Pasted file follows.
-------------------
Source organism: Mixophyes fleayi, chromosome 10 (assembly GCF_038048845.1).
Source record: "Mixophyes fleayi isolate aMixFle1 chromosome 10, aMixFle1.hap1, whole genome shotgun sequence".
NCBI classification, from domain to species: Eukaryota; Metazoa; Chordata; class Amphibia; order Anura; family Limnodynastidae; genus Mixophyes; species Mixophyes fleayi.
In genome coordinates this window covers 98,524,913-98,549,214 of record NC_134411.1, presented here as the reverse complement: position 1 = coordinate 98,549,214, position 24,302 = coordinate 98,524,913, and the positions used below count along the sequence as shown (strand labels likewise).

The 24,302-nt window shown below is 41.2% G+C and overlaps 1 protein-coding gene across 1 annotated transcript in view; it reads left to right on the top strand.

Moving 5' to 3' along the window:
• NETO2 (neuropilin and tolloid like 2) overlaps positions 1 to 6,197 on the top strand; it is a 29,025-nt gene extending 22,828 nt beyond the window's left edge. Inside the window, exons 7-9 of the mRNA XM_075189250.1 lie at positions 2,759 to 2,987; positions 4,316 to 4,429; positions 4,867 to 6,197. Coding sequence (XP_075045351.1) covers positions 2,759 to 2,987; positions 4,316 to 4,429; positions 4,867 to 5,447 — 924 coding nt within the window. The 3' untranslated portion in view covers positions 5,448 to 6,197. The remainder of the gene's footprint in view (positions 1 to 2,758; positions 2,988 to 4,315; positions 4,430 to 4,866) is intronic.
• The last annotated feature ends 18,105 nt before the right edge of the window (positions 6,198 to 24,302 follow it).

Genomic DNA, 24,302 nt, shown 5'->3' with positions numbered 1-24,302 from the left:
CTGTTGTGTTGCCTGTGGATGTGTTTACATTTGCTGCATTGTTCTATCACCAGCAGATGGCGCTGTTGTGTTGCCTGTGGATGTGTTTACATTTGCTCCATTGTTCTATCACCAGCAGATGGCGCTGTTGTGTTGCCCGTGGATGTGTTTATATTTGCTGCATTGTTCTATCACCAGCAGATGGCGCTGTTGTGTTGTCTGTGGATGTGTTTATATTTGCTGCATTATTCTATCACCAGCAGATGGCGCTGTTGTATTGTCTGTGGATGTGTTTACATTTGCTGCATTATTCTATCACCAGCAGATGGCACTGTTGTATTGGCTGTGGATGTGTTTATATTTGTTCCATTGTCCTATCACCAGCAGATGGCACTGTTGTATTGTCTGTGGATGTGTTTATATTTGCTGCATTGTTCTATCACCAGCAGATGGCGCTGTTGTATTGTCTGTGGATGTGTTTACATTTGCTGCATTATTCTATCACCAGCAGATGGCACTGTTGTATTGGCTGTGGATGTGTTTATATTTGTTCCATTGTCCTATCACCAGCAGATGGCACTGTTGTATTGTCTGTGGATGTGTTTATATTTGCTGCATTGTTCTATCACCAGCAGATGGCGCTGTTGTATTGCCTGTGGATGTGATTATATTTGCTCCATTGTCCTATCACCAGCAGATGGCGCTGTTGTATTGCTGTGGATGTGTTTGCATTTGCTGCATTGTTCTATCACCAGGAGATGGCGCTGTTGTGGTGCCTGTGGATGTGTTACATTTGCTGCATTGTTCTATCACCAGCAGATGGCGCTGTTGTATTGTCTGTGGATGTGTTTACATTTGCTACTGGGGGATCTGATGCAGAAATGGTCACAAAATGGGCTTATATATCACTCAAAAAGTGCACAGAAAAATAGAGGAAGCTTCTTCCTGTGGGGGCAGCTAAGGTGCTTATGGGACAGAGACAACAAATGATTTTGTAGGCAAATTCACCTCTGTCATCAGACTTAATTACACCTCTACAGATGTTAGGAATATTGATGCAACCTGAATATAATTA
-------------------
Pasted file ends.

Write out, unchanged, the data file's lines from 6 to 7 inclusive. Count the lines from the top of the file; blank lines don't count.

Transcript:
Moving 5' to 3' along the window:
• NETO2 (neuropilin and tolloid like 2) overlaps positions 1 to 6,197 on the top strand; it is a 29,025-nt gene extending 22,828 nt beyond the window's left edge. Inside the window, exons 7-9 of the mRNA XM_075189250.1 lie at positions 2,759 to 2,987; positions 4,316 to 4,429; positions 4,867 to 6,197. Coding sequence (XP_075045351.1) covers positions 2,759 to 2,987; positions 4,316 to 4,429; positions 4,867 to 5,447 — 924 coding nt within the window. The 3' untranslated portion in view covers positions 5,448 to 6,197. The remainder of the gene's footprint in view (positions 1 to 2,758; positions 2,988 to 4,315; positions 4,430 to 4,866) is intronic.